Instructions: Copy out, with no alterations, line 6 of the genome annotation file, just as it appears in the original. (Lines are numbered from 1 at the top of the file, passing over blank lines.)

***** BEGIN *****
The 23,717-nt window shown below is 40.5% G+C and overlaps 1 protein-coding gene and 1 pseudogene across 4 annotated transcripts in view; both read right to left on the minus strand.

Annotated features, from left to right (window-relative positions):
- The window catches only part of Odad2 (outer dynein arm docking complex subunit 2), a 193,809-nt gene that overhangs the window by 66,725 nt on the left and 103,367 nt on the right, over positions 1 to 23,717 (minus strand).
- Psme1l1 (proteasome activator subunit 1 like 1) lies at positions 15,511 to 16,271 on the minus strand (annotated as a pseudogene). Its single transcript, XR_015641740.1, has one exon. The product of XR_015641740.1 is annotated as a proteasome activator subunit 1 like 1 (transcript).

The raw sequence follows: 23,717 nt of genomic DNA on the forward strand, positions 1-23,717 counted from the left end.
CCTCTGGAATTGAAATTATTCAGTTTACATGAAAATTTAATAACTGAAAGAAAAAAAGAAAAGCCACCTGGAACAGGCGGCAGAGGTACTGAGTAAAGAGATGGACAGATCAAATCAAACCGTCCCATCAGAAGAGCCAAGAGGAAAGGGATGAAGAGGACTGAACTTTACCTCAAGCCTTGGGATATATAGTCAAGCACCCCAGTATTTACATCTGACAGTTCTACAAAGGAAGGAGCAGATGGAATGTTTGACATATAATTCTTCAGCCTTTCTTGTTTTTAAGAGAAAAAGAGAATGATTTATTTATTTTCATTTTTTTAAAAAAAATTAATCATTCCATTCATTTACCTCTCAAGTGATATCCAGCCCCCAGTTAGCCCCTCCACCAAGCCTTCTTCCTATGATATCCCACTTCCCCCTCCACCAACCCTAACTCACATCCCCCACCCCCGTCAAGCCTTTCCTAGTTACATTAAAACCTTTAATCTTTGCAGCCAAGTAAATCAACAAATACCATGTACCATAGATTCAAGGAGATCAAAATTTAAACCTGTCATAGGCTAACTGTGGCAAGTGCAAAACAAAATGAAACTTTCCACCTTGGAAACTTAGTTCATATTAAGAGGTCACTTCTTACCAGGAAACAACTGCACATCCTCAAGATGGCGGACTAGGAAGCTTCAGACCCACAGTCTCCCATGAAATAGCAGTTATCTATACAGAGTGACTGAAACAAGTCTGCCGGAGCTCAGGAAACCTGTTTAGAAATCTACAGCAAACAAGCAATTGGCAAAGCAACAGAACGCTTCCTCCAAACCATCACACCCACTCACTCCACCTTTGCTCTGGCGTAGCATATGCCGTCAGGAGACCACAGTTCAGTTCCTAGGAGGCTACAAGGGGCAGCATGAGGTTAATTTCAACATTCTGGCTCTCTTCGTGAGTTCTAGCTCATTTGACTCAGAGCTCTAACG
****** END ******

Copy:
CCTCTGGAATTGAAATTATTCAGTTTACATGAAAATTTAATAACTGAAAGAAAAAAAGAAAAGCCACCTGGAACAGGCGGCAGAGGTACTGAGTAAAGAGATGGACAGATCAAATCAAACCGTCCCATCAGAAGAGCCAAGAGGAAAGGGATGAAGAGGACTGAACTTTACCTCAAGCCTTGGGATATATAGTCAAGCACCCCAGTATTTACATCTGACAGTTCTACAAAGGAAGGAGCAGATGGAATGTTTGACATATAATTCTTCAGCCTTTCTTGTTTTTAAGAGAAAAAGAGAATGATTTATTTATTTTCATTTTTTTAAAAAAAATTAATCATTCCATTCATTTACCTCTCAAGTGATATCCAGCCCCCAGTTAGCCCCTCCACCAAGCCTTCTTCCTATGATATCCCACTTCCCCCTCCACCAACCCTAACTCACATCCCCCACCCCCGTCAAGCCTTTCCTAGTTACATTAAAACCTTTAATCTTTGCAGCCAAGTAAATCAACAAATACCATGTACCATAGATTCAAGGAGATCAAAATTTAAACCTGTCATAGGCTAACTGTGGCAAGTGCAAAACAAAATGAAACTTTCCACCTTGGAAACTTAGTTCATATTAAGAGGTCACTTCTTACCAGGAAACAACTGCACATCCTCAAGATGGCGGACTAGGAAGCTTCAGACCCACAGTCTCCCATGAAATAGCAGTTATCTATACAGAGTGACTGAAACAAGTCTGCCGGAGCTCAGGAAACCTGTTTAGAAATCTACAGCAAACAAGCAATTGGCAAAGCAACAGAACGCTTCCTCCAAACCATCACACCCACTCACTCCACCTTTGCTCTGGCGTAGCATATGCCGTCAGGAGACCACAGTTCAGTTCCTAGGAGGCTACAAGGGGCAGCATGAGGTTAATTTCAACATTCTGGCTCTCTTCGTGAGTTCTAGCTCATTTGACTCAGAGCTCTAACG